We, the people of the United States, spend nearly every dollar we make. The national savings rate — personal savings divided by disposable...
We, the people of the United States, spend nearly every dollar we make.
The national savings rate — personal savings divided by disposable income — routinely dips close to zero, while consumer and mortgage debt spiral ever upward.
A majority of Americans have less than $25,000 stockpiled for retirement; many experts say a healthy nest egg is upward of $500,000.
Some say we’re a country of spendthrifts, splurging on designer clothes, Starbucks coffee and cable TV. But we’re also spending dramatically more on the essentials of living than a generation ago.
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“It’s not about lattes and sneakers; it’s about health care and housing,” said Elizabeth Warren, Harvard University law professor and co-author of “All Your Worth: The Ultimate Lifetime Money Plan.”
“It’s not about pennies; it’s about the big dollars,” Warren said. “That’s what’s blasting the hole in the American family budget.”
To really save enough for old age, experts say, we’ll have to buy smaller homes, make our cars last longer, take public transportation and adopt other lifestyle changes. And it wouldn’t hurt to brew that coffee at home.
Warren said that compared to a generation ago, and in dollars adjusted for inflation, the average family of four spends 69 percent more on a mortgage, 90 percent more on health care, 100 percent more on child care and 38 percent more on taxes.
Families actually spend 21 percent less on clothing than in the 1970s, 22 percent less on food, 44 percent less on appliances and 30 percent less on furniture.
Even though families spend 20 percent less per car, the need for a second vehicle has boosted overall car costs 58 percent.
Double income all spent
While family income has climbed nearly 75 percent — thanks to the great increase in working mothers — people have more than spent the extra money and gone into debt besides, Warren said.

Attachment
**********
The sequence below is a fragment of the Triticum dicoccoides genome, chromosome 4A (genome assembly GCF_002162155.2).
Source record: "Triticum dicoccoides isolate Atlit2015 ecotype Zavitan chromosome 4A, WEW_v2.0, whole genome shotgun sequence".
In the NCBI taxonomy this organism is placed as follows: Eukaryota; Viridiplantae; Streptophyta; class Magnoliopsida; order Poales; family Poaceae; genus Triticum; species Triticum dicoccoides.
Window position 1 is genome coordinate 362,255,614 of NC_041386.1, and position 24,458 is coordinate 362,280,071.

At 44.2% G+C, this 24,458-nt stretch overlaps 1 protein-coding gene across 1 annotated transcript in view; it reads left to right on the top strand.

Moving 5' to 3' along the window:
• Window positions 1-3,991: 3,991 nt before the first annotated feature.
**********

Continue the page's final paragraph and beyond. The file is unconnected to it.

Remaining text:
The situation worsened dramatically in the past five years as wages and job growth stagnated while housing costs soared.
“We have overconsumed and we have not prioritized retirement savings for a generation,” said Dan Houston, a senior vice president at the Principal Financial Group in Des Moines, Iowa.
“By the time you really get the wake-up call, it may be too late.”
Houston advises setting aside the necessary retirement savings each month — 15 percent of income is frequently recommended — and only then seeing what’s left for housing, transportation and the like.
You may find it’s not enough for the house you want or the one the real-estate agent thinks you can afford.
Seventy percent of Americans expect to work into retirement to make up the shortfall in their savings, according to a survey by Prudential Financial, based in Newark, N.J.
But an injury, illness or layoff can cut short a career and force drastic spending cuts.
Four in 10 retirees surveyed by Prudential said they were forced to stop working. Nearly half of them were younger than 60.
It’s hard to predict what might change to bring more budgets into balance. One thing is clear: The current situation is unsustainable.
“Consumption as a share of income will be much lower in five years, but when the break turns, and how abruptly, is anyone’s guess,” said Lee Price, research director at the Economic Policy Institute, a labor-backed think tank in Washington, D.C.
When interest rates rise
One likely scenario is an increase in interest rates, which have been near record lows for years.
Then, people with credit-card debt, or adjustable-rate or interest-only mortgages, will have trouble making higher monthly payments and start to default on their obligations.
Nicole Lowe, credit-education specialist at TrueCredit.com, a subsidiary of the credit-reporting firm Trans Union, said it would be smart to refinance to a fixed-rate mortgage and pay down as much credit-card debt as possible.
Focus on your net worth, making sure your assets exceed liabilities. A small savings account doesn’t do much good if you have a huge credit-card balance.
An abrupt shift could be catastrophic, experts said.
People in their 30s and 40s, the prime spending years, haven’t experienced a serious economic downturn, said Dennis Jacobe, chief economist for the Gallup Organization in Princeton, N.J.
Only 41 percent of those surveyed in June have an emergency fund, and 31 percent of those said the money wouldn’t last as long as three months.
“There are not a lot of Americans who could afford to be out of a job for a long time,” Jacobe said.
“If we do, at some stage, have a significant recession, the pain is going to be a lot greater,” Jacobe said.